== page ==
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Clinical Prediction Rule for Heterotopic Ossification of the Hip in Patients with Spinal Cord Injury

Suero, Eduardo M., MD; Meindl, Renate, MD; Schildhauer, Thomas A., MD; Citak, Mustafa, MD

doi: 10.1097/BRS.0000000000002680

Study Design. A case-control study; clinical prediction rule.

Objective. The aim of this study was to construct and internally validate a clinical prediction rule to identify patients at high risk of developing heterotopic ossification (HO) after spinal cord injury (SCI).

Summary of Background Data. HO after SCI can lead to loss of joint mobility, loss of function, peripheral nerve entrapment, and pressure sores. HO is usually diagnosed on the basis of clinical symptoms, as no laboratory tests are yet available to identify patients with early HO formation. Risk factors include a complete SCI; patient age; spasticity; urinary tract infection (UTI); pneumonia; pelvic trauma; cervical or thoracic injury; and pressure sores.

Methods. We analyzed a total of 558 patients with SCI, of whom 221 developed HO of the hip. A parametric survival model was fitted to estimate the probability of developing HO of the hip within 3 months of a SCI. Hazard ratios (HRs) calculation, internal validation, calibration, and model reduction were performed over 200 bootstrapped resamples. A risk score for clinical used was developed.

Results. Risk factors contributing to the risk score were completeness of the injury, age, sex, UTI, spasticity, and pneumonia. The model demonstrated good discrimination (AUC = 0.72). According to the risk score quintiles, the risk of developing HO after SCI was 1.0 for persons with a score of 0 to 17 and increased 2.47-fold for persons with a score of 1 to 21, 4.75-fold for persons with a score of 22 to 27, 6.95-fold for persons with a score of 28 to 31, and 9.23-fold for persons with a score of 32-35.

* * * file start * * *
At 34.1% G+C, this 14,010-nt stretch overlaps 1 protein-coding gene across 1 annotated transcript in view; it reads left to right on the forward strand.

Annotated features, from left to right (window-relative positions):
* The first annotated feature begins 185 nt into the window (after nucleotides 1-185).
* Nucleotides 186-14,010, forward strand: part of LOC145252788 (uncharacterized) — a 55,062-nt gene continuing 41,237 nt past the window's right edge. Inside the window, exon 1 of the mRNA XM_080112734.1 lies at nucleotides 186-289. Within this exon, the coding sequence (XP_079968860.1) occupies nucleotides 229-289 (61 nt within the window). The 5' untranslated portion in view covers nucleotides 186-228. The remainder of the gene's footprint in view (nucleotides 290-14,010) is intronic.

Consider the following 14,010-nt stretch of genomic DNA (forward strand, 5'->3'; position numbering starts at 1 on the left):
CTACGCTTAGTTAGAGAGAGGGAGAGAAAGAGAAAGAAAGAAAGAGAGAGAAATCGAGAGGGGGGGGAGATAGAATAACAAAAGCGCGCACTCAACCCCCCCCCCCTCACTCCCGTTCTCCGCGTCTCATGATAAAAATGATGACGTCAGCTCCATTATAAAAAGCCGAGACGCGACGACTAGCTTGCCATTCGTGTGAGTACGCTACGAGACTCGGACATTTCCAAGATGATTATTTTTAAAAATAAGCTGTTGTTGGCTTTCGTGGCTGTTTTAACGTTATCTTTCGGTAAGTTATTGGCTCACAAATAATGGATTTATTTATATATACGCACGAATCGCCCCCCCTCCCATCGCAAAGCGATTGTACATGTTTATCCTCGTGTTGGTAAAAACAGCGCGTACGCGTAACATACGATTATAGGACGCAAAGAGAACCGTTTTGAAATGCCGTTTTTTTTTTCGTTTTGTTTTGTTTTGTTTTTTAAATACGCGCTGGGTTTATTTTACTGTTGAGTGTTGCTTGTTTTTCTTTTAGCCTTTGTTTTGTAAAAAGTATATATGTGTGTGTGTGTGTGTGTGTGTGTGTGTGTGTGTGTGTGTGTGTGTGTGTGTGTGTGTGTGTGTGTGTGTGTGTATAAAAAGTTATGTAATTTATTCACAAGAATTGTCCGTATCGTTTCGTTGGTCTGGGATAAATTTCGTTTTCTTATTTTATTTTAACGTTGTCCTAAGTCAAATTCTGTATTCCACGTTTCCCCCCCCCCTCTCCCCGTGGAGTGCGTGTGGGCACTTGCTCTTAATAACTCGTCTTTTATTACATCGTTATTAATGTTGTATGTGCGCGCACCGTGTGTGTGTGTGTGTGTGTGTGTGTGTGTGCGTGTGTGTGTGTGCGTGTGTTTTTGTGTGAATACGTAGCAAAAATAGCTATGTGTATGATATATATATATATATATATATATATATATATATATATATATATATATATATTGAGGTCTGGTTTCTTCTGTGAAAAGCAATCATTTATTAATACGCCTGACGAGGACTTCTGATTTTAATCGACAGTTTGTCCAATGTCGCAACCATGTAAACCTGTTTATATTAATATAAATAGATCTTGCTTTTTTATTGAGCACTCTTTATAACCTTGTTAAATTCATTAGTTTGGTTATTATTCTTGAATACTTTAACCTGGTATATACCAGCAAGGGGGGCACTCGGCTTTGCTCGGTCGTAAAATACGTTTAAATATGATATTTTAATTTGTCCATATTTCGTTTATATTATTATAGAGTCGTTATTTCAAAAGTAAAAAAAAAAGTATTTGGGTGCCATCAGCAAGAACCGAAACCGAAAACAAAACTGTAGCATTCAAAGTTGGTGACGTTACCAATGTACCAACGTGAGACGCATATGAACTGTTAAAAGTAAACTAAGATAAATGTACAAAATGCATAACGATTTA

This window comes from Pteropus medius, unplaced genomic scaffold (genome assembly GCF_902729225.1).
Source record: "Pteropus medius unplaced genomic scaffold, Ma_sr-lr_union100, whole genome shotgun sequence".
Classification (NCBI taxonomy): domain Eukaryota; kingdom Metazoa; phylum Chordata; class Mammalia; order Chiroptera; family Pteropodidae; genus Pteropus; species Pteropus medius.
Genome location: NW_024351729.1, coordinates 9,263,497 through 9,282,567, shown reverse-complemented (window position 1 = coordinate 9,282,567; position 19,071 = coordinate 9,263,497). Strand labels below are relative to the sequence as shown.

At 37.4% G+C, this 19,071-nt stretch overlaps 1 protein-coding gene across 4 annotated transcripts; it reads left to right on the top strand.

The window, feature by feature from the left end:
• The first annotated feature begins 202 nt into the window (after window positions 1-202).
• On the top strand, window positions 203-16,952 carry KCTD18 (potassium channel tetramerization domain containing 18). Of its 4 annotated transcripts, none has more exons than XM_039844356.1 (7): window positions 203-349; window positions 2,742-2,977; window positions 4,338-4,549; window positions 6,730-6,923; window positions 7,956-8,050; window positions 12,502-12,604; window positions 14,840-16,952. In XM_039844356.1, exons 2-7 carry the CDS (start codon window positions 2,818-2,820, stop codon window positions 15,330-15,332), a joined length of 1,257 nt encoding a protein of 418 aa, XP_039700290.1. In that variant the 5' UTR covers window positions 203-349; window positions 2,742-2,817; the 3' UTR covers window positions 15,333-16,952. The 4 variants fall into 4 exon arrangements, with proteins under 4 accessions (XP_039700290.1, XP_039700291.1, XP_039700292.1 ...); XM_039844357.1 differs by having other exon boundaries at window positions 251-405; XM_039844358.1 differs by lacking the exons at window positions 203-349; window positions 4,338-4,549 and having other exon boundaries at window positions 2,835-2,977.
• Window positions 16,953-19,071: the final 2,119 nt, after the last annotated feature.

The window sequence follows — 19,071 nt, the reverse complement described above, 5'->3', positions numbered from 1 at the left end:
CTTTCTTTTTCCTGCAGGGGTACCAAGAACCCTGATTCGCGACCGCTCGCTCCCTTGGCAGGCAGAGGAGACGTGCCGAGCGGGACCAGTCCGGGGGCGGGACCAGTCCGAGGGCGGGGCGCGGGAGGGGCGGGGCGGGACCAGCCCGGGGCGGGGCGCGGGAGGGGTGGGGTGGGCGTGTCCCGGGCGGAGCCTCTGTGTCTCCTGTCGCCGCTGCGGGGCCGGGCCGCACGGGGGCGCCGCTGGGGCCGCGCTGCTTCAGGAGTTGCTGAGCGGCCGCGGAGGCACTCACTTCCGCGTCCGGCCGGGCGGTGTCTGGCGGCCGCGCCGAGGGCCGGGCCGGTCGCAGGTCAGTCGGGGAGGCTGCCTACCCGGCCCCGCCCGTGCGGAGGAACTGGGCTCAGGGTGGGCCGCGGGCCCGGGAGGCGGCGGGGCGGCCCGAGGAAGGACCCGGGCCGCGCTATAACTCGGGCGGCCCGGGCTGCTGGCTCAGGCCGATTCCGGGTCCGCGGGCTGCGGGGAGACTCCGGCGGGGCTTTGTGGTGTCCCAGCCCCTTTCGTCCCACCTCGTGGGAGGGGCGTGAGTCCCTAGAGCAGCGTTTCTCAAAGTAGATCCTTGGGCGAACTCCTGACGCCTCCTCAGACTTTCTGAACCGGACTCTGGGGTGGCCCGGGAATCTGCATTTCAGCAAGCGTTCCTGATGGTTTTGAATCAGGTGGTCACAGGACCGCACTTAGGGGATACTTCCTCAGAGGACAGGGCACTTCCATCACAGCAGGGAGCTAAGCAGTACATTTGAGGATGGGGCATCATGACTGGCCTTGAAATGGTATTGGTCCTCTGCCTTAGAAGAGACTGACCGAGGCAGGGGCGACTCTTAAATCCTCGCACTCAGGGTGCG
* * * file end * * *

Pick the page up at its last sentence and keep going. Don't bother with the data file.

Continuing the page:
Conclusion. The risk score demonstrated good discrimination in predicting the occurrence of HO within 3 months of a SCI. Further development and validation of the model in other populations is warranted.

Level of Evidence: 3

Division of Spinal Cord Injury, BG-University Hospital Bergmannsheil, Bochum, Germany

Department of General and Trauma Surgery, BG-University Hospital Bergmannsheil, Bochum, Germany.

Address correspondence and reprint requests to Eduardo M. Suero, MD, Division of Spinal Cord Injury, BG-University Hospital Bergmannsheil, Bürkle de la Camp-Platz 1, 44789 Bochum; E-mail:

Received 25 September, 2017

Revised 7 March, 2018

Accepted 26 March, 2018

The manuscript submitted does not contain information about medical device(s)/drug(s).

No funds were received in support of this work.

No relevant financial activities outside the submitted work.

Copyright © 2018 Wolters Kluwer Health, Inc. All rights reserved.